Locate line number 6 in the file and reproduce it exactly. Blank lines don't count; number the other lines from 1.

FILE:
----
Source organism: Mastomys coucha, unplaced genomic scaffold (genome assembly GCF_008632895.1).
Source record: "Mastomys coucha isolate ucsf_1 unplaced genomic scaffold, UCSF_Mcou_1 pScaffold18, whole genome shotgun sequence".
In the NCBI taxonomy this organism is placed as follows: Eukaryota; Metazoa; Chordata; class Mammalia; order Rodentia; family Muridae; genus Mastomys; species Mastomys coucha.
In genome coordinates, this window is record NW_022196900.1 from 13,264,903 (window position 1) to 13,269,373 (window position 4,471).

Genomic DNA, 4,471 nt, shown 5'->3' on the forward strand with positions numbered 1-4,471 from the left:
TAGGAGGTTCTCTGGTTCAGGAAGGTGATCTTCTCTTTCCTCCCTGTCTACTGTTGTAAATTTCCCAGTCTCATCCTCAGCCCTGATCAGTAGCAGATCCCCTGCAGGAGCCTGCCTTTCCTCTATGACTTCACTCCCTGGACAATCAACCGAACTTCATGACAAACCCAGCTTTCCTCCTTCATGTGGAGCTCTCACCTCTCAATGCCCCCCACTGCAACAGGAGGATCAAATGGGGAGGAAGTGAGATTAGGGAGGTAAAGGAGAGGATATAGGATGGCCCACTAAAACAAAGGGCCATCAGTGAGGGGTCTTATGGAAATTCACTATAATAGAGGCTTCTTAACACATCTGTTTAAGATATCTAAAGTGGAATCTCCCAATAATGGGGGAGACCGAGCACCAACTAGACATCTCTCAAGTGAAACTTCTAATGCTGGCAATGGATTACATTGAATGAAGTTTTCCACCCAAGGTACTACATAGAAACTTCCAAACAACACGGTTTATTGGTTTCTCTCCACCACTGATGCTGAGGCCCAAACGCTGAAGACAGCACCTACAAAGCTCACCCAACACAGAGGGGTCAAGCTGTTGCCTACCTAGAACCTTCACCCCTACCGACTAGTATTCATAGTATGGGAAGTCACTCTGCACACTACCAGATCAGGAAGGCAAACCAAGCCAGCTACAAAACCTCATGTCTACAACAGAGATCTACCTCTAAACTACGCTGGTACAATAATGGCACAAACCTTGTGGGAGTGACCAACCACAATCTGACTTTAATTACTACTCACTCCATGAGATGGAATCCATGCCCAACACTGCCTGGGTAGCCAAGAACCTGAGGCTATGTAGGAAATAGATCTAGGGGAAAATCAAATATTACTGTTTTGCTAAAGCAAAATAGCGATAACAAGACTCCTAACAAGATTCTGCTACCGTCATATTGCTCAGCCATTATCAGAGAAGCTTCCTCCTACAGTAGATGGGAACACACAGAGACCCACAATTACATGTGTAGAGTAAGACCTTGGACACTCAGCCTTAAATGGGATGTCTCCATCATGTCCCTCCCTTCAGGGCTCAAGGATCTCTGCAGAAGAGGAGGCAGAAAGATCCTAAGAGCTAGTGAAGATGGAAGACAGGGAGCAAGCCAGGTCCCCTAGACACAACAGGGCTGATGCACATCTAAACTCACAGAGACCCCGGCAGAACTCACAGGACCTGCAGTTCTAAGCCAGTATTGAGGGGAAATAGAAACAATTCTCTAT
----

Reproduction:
TAGGAGGTTCTCTGGTTCAGGAAGGTGATCTTCTCTTTCCTCCCTGTCTACTGTTGTAAATTTCCCAGTCTCATCCTCAGCCCTGATCAGTAGCAGATCCCCTGCAGGAGCCTGCCTTTCCTCTATGACTTCACTCCCTGGACAATCAACCGAACTTCATGACAAACCCAGCTTTCCTCCTTCATGTGGAGCTCTCACCTCTCAATGCCCCCCACTGCAACAGGAGGATCAAATGGGGAGGAAGTGAGATTAGGGAGGTAAAGGAGAGGATATAGGATGGCCCACTAAAACAAAGGGCCATCAGTGAGGGGTCTTATGGAAATTCACTATAATAGAGGCTTCTTAACACATCTGTTTAAGATATCTAAAGTGGAATCTCCCAATAATGGGGGAGACCGAGCACCAACTAGACATCTCTCAAGTGAAACTTCTAATGCTGGCAATGGATTACATTGAATGAAGTTTTCCACCCAAGGTACTACATAGAAACTTCCAAACAACACGGTTTATTGGTTTCTCTCCACCACTGATGCTGAGGCCCAAACGCTGAAGACAGCACCTACAAAGCTCACCCAACACAGAGGGGTCAAGCTGTTGCCTACCTAGAACCTTCACCCCTACCGACTAGTATTCATAGTATGGGAAGTCACTCTGCACACTACCAGATCAGGAAGGCAAACCAAGCCAGCTACAAAACCTCATGTCTACAACAGAGATCTACCTCTAAACTACGCTGGTACAATAATGGCACAAACCTTGTGGGAGTGACCAACCACAATCTGACTTTAATTACTACTCACTCCATGAGATGGAATCCATGCCCAACACTGCCTGGGTAGCCAAGAACCTGAGGCTATGTAGGAAATAGATCTAGGGGAAAATCAAATATTACTGTTTTGCTAAAGCAAAATAGCGATAACAAGACTCCTAACAAGATTCTGCTACCGTCATATTGCTCAGCCATTATCAGAGAAGCTTCCTCCTACAGTAGATGGGAACACACAGAGACCCACAATTACATGTGTAGAGTAAGACCTTGGACACTCAGCCTTAAATGGGATGTCTCCATCATGTCCCTCCCTTCAGGGCTCAAGGATCTCTGCAGAAGAGGAGGCAGAAAGATCCTAAGAGCTAGTGAAGATGGAAGACAGGGAGCAAGCCAGGTCCCCTAGACACAACAGGGCTGATGCACATCTAAACTCACAGAGACCCCGGCAGAACTCACAGGACCTGCAGTTCTAAGCCAGTATTGAGGGGAAATAGAAACAATTCTCTAT